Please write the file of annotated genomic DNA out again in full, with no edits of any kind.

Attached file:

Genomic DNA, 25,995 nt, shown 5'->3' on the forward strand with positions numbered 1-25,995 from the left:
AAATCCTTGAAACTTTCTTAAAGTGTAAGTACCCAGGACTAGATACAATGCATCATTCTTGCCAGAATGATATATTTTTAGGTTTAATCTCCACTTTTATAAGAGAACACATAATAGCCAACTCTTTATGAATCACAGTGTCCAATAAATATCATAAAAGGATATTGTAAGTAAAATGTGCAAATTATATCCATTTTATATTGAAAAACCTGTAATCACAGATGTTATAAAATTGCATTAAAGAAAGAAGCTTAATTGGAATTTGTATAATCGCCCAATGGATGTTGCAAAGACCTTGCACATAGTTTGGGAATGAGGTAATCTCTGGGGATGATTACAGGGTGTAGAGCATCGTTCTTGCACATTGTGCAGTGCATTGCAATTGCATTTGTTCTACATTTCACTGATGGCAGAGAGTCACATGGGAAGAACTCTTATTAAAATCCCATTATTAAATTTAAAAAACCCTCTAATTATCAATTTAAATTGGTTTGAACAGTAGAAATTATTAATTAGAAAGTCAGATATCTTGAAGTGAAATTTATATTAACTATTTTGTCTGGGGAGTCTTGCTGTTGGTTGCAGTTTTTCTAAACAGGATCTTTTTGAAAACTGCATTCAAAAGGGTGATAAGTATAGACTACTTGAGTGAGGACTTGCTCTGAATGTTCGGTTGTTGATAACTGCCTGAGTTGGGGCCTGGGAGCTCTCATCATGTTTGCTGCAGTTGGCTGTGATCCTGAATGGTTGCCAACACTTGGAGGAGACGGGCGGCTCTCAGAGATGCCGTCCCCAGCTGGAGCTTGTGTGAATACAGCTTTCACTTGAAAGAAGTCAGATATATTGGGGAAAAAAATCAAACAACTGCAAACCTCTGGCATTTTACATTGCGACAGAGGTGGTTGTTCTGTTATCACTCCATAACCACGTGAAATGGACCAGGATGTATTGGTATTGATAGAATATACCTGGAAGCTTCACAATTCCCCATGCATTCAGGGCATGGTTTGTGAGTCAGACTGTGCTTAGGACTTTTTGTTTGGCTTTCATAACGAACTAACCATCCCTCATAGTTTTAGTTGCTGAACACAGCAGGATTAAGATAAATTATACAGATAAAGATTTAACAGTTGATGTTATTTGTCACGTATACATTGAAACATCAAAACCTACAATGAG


Genomic DNA, 25,995 nt, shown 5'->3' on the forward strand with positions numbered 1-25,995 from the left:
AAATCCTTGAAACTTTCTTAAAGTGTAAGTACCCAGGACTAGATACAATGCATCATTCTTGCCAGAATGATATATTTTTAGGTTTAATCTCCACTTTTATAAGAGAACACATAATAGCCAACTCTTTATGAATCACAGTGTCCAATAAATATCATAAAAGGATATTGTAAGTAAAATGTGCAAATTATATCCATTTTATATTGAAAAACCTGTAATCACAGATGTTATAAAATTGCATTAAAGAAAGAAGCTTAATTGGAATTTGTATAATCGCCCAATGGATGTTGCAAAGACCTTGCACATAGTTTGGGAATGAGGTAATCTCTGGGGATGATTACAGGGTGTAGAGCATCGTTCTTGCACATTGTGCAGTGCATTGCAATTGCATTTGTTCTACATTTCACTGATGGCAGAGAGTCACATGGGAAGAACTCTTATTAAAATCCCATTATTAAATTTAAAAAACCCTCTAATTATCAATTTAAATTGGTTTGAACAGTAGAAATTATTAATTAGAAAGTCAGATATCTTGAAGTGAAATTTATATTAACTATTTTGTCTGGGGAGTCTTGCTGTTGGTTGCAGTTTTTCTAAACAGGATCTTTTTGAAAACTGCATTCAAAAGGGTGATAAGTATAGACTACTTGAGTGAGGACTTGCTCTGAATGTTCGGTTGTTGATAACTGCCTGAGTTGGGGCCTGGGAGCTCTCATCATGTTTGCTGCAGTTGGCTGTGATCCTGAATGGTTGCCAACACTTGGAGGAGACGGGCGGCTCTCAGAGATGCCGTCCCCAGCTGGAGCTTGTGTGAATACAGCTTTCACTTGAAAGAAGTCAGATATATTGGGGAAAAAAATCAAACAACTGCAAACCTCTGGCATTTTACATTGCGACAGAGGTGGTTGTTCTGTTATCACTCCATAACCACGTGAAATGGACCAGGATGTATTGGTATTGATAGAATATACCTGGAAGCTTCACAATTCCCCATGCATTCAGGGCATGGTTTGTGAGTCAGACTGTGCTTAGGACTTTTTGTTTGGCTTTCATAACGAACTAACCATCCCTCATAGTTTTAGTTGCTGAACACAGCAGGATTAAGATAAATTATACAGATAAAGATTTAACAGTTGATGTTATTTGTCACGTATACATTGAAACATCAAAACCTACAATGAG